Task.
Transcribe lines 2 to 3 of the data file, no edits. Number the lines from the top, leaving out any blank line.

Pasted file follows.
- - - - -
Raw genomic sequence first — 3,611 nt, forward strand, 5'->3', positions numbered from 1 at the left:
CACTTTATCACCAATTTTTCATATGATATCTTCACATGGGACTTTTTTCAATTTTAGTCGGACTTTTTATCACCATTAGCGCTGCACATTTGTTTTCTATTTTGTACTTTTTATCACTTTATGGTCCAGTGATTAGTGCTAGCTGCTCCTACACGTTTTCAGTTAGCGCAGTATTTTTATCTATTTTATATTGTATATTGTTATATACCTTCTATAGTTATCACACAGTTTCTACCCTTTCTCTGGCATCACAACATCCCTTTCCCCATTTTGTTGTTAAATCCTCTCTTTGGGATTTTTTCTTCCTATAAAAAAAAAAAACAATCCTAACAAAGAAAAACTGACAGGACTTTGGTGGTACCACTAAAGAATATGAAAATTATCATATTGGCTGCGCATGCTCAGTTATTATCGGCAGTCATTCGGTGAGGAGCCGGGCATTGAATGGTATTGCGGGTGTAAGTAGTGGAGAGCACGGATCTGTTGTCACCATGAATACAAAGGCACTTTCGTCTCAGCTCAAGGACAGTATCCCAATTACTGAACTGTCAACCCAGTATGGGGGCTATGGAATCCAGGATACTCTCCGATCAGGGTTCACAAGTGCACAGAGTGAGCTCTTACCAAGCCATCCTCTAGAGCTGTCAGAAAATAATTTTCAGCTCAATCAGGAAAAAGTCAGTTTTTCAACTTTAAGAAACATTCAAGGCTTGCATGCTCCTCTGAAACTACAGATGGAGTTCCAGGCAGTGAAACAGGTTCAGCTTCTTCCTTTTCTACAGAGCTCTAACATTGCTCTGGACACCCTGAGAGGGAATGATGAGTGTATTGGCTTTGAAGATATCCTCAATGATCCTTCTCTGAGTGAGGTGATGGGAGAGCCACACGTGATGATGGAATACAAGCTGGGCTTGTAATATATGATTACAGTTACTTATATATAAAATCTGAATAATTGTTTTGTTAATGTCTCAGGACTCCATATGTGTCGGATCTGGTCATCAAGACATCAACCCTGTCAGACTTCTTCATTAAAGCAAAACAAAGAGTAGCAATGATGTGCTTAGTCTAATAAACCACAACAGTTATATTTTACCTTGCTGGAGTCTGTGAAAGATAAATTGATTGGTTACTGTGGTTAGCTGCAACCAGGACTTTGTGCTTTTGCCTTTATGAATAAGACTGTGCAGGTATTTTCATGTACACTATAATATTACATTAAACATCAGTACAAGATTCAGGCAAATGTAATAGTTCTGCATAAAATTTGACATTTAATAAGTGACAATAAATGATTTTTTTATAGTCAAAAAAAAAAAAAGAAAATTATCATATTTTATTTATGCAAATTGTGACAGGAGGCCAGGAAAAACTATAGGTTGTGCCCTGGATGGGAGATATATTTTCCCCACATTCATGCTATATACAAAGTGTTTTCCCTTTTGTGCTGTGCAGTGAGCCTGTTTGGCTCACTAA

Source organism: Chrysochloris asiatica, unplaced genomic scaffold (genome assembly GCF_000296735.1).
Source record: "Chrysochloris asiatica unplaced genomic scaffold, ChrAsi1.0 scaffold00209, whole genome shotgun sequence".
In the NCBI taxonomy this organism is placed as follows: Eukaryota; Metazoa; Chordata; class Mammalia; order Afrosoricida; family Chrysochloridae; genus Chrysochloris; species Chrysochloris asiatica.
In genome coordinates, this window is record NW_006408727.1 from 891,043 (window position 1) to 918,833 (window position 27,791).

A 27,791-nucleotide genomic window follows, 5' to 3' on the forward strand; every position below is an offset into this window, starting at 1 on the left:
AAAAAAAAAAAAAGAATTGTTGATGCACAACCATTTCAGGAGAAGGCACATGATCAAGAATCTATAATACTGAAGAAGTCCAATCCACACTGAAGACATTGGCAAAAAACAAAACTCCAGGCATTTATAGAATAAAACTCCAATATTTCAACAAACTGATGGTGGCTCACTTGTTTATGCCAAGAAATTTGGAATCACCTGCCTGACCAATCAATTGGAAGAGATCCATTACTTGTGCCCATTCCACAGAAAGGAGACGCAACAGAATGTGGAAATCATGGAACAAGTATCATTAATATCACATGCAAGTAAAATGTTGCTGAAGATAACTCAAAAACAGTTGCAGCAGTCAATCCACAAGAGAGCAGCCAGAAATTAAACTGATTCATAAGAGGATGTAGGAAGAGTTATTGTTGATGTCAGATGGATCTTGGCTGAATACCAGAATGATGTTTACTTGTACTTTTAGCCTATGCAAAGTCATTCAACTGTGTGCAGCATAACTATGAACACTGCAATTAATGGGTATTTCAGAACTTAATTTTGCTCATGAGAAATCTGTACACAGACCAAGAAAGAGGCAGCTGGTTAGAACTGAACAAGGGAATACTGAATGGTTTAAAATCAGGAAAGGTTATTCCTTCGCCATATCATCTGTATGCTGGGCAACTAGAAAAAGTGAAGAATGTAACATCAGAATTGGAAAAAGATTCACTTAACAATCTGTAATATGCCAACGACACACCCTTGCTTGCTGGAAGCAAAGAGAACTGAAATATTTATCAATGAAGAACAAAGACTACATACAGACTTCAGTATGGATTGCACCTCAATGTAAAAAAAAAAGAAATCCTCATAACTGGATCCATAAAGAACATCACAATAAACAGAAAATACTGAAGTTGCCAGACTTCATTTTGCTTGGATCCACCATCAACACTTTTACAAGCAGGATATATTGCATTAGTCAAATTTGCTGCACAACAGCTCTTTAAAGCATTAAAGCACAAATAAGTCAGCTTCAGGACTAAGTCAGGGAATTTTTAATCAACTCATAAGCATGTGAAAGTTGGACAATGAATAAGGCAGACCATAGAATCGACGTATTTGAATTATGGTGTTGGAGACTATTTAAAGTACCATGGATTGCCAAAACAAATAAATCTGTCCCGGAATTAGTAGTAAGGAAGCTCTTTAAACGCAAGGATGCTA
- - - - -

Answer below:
CACTTTATCACCAATTTTTCATATGATATCTTCACATGGGACTTTTTTCAATTTTAGTCGGACTTTTTATCACCATTAGCGCTGCACATTTGTTTTCTATTTTGTACTTTTTATCACTTTATGGTCCAGTGATTAGTGCTAGCTGCTCCTACACGTTTTCAGTTAGCGCAGTATTTTTATCTATTTTATATTGTATATTGTTATATACCTTCTATAGTTATCACACAGTTTCTACCCTTTCTCTGGCATCACAACATCCCTTTCCCCATTTTGTTGTTAAATCCTCTCTTTGGGATTTTTTCTTCCTATAAAAAAAAAAAACAATCCTAACAAAGAAAAACTGACAGGACTTTGGTGGTACCACTAAAGAATATGAAAATTATCATATTGGCTGCGCATGCTCAGTTATTATCGGCAGTCATTCGGTGAGGAGCCGGGCATTGAATGGTATTGCGGGTGTAAGTAGTGGAGAGCACGGATCTGTTGTCACCATGAATACAAAGGCACTTTCGTCTCAGCTCAAGGACAGTATCCCAATTACTGAACTGTCAACCCAGTATGGGGGCTATGGAATCCAGGATACTCTCCGATCAGGGTTCACAAGTGCACAGAGTGAGCTCTTACCAAGCCATCCTCTAGAGCTGTCAGAAAATAATTTTCAGCTCAATCAGGAAAAAGTCAGTTTTTCAACTTTAAGAAACATTCAAGGCTTGCATGCTCCTCTGAAACTACAGATGGAGTTCCAGGCAGTGAAACAGGTTCAGCTTCTTCCTTTTCTACAGAGCTCTAACATTGCTCTGGACACCCTGAGAGGGAATGATGAGTGTATTGGCTTTGAAGATATCCTCAATGATCCTTCTCTGAGTGAGGTGATGGGAGAGCCACACGTGATGATGGAATACAAGCTGGGCTTGTAATATATGATTACAGTTACTTATATATAAAATCTGAATAATTGTTTTGTTAATGTCTCAGGACTCCATATGTGTCGGATCTGGTCATCAAGACATCAACCCTGTCAGACTTCTTCATTAAAGCAAAACAAAGAGTAGCAATGATGTGCTTAGTCTAATAAACCACAACAGTTATATTTTACCTTGCTGGAGTCTGTGAAAGATAAATTGATTGGTTACTGTGGTTAGCTGCAACCAGGACTTTGTGCTTTTGCCTTTATGAATAAGACTGTGCAGGTATTTTCATGTACACTATAATATTACATTAAACATCAGTACAAGATTCAGGCAAATGTAATAGTTCTGCATAAAATTTGACATTTAATAAGTGACAATAAATGATTTTTTTATAGTCAAAAAAAAAAAAAGAAAATTATCATATTTTATTTATGCAAATTGTGACAGGAGGCCAGGAAAAACTATAGGTTGTGCCCTGGATGGGAGATATATTTTCCCCACATTCATGCTATATACAAAGTGTTTTCCCTTTTGTGCTGTGCAGTGAGCCTGTTTGGCTCACTAA

Source organism: Chrysochloris asiatica, unplaced genomic scaffold (genome assembly GCF_000296735.1).